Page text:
Want to create a standout color palette but new to the branding game? Or perhaps you’re looking to shake up your visual identity with a brand refresh?
We caught up with MOO’s Head of Brand Design, Anna Ebubedike, on how to build an identity that best suits your brand – from finding inspiration, to choosing and testing colors.
Choosing the right colors for your brand is like putting the right clothes on in the morning. It all says something about what you stand for and represent.
Your personality does a large amount of that through what you say and how you act, but what you choose to dress yourself in will also have a bearing on how people perceive you. It’s another opportunity to strengthen your brand proposition. For instance, if your brand has a fun, vibrant and playful outlook, you probably wouldn’t choose to support it with a palette of entirely muted, dark colors.
Not sure what colors are right for you? Check out our beginner’s guide to choosing your brand colors.
We did an extensive amount of research into how we were using our old color palette, and how the UX team used color online, versus how it was used in print.
From that, we could identify roughly how broad we needed the spectrum of colors in our palette to be. We wanted to ensure there was enough flex to use the palette across a range of touchpoints, while not being so vast that we couldn’t have a sense of consistency across our brand.
We also identified that beyond the core palette, there would also be a need for both tints and shades of each of those colors – mainly for use online. This also allowed us to slightly shift our color choice in photography to give a sense of seasonality. The neutral colors in our palette may not be as memorable, but they’re an important inclusion to allow the brighter colors, or product to shine through.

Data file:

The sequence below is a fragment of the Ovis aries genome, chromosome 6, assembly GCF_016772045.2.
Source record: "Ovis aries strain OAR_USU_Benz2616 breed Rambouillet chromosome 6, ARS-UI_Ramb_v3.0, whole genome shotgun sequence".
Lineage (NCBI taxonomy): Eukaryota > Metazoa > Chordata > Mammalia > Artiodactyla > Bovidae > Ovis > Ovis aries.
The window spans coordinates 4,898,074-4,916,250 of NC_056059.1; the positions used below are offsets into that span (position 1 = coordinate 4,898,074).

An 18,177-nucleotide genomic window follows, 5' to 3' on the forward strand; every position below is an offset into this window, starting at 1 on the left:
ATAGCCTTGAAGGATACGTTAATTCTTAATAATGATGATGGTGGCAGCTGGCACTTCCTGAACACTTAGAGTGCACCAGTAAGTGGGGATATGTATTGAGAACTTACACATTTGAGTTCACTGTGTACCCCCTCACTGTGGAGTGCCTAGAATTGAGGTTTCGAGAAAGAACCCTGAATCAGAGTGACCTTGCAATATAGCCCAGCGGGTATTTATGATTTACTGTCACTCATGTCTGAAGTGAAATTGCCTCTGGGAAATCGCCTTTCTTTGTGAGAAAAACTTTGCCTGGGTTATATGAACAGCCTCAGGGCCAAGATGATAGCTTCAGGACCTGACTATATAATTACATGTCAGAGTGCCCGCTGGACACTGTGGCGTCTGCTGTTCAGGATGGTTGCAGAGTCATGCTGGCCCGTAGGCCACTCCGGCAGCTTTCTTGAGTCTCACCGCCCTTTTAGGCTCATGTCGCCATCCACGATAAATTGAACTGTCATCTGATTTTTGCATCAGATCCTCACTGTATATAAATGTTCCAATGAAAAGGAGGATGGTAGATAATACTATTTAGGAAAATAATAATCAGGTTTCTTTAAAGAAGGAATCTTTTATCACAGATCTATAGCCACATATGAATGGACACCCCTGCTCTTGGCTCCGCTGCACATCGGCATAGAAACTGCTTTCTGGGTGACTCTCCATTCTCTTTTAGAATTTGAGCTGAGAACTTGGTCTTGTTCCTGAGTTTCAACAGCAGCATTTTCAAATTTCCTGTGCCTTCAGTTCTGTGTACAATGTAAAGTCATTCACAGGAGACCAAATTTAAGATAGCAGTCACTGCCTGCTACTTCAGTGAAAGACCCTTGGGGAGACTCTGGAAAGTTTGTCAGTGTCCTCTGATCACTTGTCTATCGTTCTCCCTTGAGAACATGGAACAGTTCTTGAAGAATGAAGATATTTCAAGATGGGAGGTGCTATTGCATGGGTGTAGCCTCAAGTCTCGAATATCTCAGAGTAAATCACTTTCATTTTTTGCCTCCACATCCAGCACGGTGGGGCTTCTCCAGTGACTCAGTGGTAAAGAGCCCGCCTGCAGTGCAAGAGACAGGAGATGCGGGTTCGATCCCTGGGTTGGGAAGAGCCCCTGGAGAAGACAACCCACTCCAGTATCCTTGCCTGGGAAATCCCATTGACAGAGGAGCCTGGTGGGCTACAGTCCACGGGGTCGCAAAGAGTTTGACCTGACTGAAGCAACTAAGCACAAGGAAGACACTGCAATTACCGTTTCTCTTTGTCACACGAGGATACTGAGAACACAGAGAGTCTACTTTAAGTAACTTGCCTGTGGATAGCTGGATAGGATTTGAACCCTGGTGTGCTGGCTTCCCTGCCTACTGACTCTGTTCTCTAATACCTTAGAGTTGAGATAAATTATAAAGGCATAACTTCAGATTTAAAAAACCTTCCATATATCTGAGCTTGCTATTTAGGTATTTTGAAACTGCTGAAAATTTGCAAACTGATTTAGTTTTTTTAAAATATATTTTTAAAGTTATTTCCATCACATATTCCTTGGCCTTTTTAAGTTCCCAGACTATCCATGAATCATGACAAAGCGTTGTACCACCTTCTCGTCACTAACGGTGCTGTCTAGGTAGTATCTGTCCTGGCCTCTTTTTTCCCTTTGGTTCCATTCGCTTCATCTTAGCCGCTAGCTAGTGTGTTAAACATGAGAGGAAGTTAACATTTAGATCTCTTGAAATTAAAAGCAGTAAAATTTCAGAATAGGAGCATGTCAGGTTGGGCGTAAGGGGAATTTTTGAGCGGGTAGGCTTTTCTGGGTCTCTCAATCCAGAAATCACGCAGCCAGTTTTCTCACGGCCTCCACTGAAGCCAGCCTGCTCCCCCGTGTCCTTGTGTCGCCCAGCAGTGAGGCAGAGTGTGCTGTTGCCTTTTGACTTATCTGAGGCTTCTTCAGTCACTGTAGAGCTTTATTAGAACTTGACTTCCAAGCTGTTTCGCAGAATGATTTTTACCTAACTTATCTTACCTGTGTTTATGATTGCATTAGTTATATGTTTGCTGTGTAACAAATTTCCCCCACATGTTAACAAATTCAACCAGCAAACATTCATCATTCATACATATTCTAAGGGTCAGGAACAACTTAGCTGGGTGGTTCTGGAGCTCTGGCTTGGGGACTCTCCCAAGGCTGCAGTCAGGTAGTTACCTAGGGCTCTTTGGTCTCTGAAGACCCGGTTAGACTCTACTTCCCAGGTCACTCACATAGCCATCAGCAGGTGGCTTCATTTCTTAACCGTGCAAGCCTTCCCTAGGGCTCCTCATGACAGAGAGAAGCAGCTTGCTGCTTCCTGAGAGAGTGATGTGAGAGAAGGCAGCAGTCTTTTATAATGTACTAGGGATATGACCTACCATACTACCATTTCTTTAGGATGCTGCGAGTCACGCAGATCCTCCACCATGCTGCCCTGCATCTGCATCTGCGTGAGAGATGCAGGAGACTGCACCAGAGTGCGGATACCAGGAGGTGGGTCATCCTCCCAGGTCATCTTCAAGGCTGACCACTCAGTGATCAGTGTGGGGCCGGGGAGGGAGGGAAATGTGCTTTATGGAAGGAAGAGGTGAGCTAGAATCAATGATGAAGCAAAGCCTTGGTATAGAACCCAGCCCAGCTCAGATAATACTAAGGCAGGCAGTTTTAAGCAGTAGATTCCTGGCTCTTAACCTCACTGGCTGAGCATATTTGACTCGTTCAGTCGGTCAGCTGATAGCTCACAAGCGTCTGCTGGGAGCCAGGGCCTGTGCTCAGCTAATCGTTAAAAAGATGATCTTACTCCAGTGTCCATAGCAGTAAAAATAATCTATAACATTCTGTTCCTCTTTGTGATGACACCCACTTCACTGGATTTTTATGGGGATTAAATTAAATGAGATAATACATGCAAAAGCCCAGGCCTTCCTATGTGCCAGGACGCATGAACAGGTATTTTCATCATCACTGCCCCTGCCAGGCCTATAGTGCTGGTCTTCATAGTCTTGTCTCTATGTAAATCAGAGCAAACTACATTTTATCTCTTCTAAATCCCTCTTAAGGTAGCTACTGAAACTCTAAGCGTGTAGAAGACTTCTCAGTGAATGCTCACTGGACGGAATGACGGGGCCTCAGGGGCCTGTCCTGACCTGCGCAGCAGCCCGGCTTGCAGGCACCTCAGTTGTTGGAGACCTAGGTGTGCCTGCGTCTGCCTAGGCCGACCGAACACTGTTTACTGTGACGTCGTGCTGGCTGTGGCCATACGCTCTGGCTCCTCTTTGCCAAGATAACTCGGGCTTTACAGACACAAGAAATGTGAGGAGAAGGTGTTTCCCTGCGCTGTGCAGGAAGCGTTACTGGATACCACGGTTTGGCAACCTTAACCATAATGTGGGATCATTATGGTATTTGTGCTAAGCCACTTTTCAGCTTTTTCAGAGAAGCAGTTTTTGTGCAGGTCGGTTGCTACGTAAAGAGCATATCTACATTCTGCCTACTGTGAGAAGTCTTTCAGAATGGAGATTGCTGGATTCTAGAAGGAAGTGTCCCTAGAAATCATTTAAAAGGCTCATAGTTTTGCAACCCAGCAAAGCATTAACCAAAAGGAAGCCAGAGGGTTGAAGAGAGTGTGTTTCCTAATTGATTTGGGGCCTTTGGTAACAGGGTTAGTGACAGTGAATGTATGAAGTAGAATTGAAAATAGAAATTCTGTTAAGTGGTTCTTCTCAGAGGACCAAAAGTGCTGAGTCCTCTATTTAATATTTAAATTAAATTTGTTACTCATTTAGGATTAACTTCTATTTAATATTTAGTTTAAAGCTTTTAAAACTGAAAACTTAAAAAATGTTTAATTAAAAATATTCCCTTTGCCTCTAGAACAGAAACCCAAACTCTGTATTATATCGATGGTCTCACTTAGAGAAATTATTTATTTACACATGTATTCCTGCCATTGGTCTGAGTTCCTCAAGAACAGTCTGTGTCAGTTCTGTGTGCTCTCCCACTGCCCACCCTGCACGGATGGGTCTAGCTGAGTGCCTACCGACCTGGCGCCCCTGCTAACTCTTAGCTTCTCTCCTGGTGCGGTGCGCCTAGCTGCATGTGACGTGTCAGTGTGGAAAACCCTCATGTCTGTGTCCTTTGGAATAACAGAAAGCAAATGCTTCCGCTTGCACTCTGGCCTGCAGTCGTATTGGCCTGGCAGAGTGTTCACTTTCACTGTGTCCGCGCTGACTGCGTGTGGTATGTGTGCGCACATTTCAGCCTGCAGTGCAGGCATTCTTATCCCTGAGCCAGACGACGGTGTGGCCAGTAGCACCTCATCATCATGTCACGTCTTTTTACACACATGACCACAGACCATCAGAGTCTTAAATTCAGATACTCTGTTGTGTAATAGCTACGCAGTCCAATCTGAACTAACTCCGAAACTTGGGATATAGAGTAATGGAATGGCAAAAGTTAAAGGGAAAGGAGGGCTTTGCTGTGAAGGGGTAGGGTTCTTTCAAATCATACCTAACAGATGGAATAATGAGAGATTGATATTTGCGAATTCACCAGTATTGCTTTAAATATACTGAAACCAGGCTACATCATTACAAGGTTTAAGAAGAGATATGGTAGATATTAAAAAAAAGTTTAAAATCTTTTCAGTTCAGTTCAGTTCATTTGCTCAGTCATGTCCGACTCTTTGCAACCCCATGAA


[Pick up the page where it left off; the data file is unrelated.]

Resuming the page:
Our logo is predominantly used in our MOO Green – and in instances where people may not have seen the brand before – to build brand recognition. This specific shade was selected because in the competitive field, it stood out. Greens also tend to have quite a positive emotional response, so we spent time identifying a green that would ‘pop’, read well on a white and be distinctive to us. When people are familiar with the brand, we then use the logo in other colors from our palette.
Yes, it can take a lot of testing to build out a color palette which is flexible enough for all your needs and touchpoints, which prints well and is accessible online.
I would always start any color exploration by undertaking an ‘audit’ of how you presently use color, to identify what is working and perhaps what your new requirements are. For instance, you may think you need a much larger palette, but upon doing this research, you may actually find you don’t need more, you just need a harder working selection that works better cross-platform.
Color inspiration can come from literally anywhere – a florist’s window, a print of a painting on a postcard, your socks. Sourcing inspiration in this way is more likely to ensure that what you end up with is personal to you or your brand.
That said, if you feel you need a steer, then fashion is always a great cue for exciting and modern color palettes, via fashion blogs, magazines or Instagram accounts. You may want to be careful not to pick anything too ‘of the moment’ though as it will possibly date quickly. It could also become popular for many other brands too, making it hard for you to stand out. So for a more timeless palette, and greater brand differentiation, always add your own twist.
If your color palette is noticeably dating your brand, then it’s probably time for a rethink. This could take the form of a complete shift, or just a ‘freshening up’ of your existing colors.
The other thing to watch out for is if your brand is getting lost amongst any competitors who have opted for a similar color range. If you want people to notice you, then you need to be doing something different from everyone else, and color is one way to achieve that.
If you want people to notice you, then you need to be doing something different from everyone else, and color is one way to achieve that.
If you are a relatively young brand, it’s essential to use every touchpoint as an opportunity to gain more recognition – and the consistency of how you use all your brand elements, including color will be key to this. Try to ensure when you select your color palette that everything works equally well for print as for online use. You want your Business Cards, Postcards and any other printed material to look consistent with the digital versions. Try and keep your color selection to the bare minimum for your requirements. Color swatch books are a great tool for this, as they will always give you a hex breakdown for online too. But be prepared at times to choose a slightly different color reference to get the best match.
As your brand gains more notoriety, you can afford to take greater risks with how you use your color palette, and have a more free and playful approach.